THE THRIVING GRAY MARKET, which brought $7 billion of discounted goods into the U.S. last year, may fall under a growing legal attack.

Taking advantage of the strong dollar, gray marketers import a variety of goods, such as cars and cameras, and sell them at discounts outside the manufacturers' distribution channels. Always controversial, gray marketers are under assault from producers, who claim that they illegally free-ride on trademarks and advertising.

Trademark owners have found little sympathy from the Reagan Administration, which is split between free-trade advocates and gray-market opponents. The Administration has refused to stop such shipments.

So manufacturers have increasingly sued importers and retailers and lobbied for regulatory changes at both the federal and state levels. In 1985 alone, Original Appalachian Artworks Inc. and Coleco Industries Inc. filed at least 10 gray-market suits against unauthorized importers of Cabbage Patch Kids. Other companies have filed suits against gray-market importers of such goods as batteries, toothbrushes, painkillers, and apparel.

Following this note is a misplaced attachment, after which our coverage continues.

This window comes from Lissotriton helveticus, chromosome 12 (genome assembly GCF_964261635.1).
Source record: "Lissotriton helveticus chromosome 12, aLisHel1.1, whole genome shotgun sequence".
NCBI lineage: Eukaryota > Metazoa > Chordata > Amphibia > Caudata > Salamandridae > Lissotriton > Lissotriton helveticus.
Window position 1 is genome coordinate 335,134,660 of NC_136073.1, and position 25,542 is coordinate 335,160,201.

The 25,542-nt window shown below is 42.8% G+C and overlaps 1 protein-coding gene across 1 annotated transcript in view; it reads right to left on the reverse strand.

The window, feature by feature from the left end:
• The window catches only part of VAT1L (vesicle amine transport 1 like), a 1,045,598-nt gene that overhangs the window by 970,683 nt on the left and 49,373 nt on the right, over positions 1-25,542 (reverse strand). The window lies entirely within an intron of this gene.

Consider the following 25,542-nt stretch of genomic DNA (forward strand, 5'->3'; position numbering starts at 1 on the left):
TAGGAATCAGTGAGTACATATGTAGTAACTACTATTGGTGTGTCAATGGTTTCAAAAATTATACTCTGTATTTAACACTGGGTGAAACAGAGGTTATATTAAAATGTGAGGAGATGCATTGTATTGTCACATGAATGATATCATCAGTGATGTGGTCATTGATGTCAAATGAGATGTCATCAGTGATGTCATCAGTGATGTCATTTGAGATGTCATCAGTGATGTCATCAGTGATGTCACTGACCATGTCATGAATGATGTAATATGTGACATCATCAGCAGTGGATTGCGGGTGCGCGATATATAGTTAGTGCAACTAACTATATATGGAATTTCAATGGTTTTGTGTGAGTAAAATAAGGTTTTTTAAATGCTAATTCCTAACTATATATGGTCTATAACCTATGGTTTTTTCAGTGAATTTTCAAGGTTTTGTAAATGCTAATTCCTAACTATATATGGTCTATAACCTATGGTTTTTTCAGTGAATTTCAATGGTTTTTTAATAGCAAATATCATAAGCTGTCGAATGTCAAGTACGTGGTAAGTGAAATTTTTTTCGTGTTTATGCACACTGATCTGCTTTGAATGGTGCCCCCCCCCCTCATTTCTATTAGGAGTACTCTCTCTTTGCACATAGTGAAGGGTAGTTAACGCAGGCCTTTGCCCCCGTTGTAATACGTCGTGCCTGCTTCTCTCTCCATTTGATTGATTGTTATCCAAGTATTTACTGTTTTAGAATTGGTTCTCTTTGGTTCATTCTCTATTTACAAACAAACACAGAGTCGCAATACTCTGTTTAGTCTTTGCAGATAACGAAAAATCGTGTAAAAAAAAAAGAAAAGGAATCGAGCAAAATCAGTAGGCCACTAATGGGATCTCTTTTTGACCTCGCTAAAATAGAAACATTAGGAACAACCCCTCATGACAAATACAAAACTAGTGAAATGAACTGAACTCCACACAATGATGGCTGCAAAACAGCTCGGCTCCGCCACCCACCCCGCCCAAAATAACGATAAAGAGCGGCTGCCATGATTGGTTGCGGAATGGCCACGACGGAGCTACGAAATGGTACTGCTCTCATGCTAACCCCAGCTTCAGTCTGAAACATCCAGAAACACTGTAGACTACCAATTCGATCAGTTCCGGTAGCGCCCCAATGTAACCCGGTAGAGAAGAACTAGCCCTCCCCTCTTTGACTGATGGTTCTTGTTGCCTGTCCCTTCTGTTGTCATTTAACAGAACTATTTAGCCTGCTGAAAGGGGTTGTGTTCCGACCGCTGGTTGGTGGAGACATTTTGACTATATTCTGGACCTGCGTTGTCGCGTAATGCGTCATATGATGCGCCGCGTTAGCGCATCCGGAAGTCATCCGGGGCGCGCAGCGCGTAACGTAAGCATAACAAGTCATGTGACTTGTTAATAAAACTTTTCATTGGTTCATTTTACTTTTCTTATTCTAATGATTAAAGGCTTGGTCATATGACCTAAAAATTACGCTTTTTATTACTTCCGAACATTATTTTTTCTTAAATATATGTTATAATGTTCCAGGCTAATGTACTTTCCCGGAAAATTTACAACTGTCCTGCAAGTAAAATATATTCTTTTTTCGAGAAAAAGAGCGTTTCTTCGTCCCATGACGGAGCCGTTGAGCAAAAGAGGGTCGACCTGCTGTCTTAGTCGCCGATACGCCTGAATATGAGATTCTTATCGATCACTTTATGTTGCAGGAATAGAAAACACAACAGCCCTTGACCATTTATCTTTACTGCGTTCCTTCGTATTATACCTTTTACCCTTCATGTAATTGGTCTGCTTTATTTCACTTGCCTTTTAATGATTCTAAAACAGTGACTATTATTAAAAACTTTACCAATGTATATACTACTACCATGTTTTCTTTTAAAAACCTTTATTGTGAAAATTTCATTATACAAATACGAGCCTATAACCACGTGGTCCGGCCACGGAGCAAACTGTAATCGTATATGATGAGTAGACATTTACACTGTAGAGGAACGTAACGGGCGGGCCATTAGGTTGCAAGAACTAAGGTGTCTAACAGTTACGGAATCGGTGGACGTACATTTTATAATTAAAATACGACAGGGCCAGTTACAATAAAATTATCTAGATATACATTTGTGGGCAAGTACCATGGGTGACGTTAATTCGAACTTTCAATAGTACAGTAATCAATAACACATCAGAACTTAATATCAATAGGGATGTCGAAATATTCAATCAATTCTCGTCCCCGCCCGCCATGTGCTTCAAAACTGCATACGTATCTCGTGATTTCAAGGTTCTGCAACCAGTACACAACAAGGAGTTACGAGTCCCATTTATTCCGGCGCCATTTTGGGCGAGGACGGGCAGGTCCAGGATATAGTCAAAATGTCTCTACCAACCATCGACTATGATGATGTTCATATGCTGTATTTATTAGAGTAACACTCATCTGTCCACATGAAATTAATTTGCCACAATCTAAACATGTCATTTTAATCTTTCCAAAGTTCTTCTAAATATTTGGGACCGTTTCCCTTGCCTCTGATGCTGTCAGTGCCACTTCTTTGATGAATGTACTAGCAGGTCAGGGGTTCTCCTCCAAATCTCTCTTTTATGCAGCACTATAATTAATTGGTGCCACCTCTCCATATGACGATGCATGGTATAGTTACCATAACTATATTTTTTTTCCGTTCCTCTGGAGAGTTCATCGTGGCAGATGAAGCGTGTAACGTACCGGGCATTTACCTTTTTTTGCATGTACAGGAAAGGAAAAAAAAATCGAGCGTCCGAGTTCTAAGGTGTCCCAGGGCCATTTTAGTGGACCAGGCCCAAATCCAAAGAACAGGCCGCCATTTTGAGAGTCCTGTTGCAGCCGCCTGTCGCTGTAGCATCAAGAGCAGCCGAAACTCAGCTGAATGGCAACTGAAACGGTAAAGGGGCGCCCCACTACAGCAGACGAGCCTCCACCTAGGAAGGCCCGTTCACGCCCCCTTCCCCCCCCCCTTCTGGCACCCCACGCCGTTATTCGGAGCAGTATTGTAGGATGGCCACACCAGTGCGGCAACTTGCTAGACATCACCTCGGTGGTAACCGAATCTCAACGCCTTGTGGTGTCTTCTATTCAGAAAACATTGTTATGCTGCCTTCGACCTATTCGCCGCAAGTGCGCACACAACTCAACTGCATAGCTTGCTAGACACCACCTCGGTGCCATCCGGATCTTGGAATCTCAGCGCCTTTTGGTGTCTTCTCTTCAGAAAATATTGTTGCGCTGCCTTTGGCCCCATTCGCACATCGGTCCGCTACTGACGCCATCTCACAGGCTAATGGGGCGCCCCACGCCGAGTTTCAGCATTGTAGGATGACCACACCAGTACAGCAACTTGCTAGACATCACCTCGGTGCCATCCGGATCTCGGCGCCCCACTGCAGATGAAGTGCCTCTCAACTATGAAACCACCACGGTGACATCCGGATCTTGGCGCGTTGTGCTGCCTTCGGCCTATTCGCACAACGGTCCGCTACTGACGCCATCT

The manufacturers' strategy is to establish legal precedents by moving against small importers that can't afford a costly defense. In settling cases, importers have agreed to pay some of their profits, to reexport goods, to sell them to the trademark owners, or to label them as gray. "Small importers will be faced with lawsuits that raise national issues," says Robert W. Steele, an attorney specializing in gray-market matters. Adds Lee Sandler, another attorney, "The mere rattling of sabers is enough to make some people back out."

Gray-market foes are active in legislatures as well. Because gray goods often come without manufacturers' warranties, New York State requires retailers to post signs informing consumers of the limitations of their inhouse warranties. And proposals under consideration in Washington could restrict importation of gray-market autos. But, says Max F. Schutzman, an attorney for Olympus Corp. cameras, "Spirits run high on this. Nobody's going to lay down and die."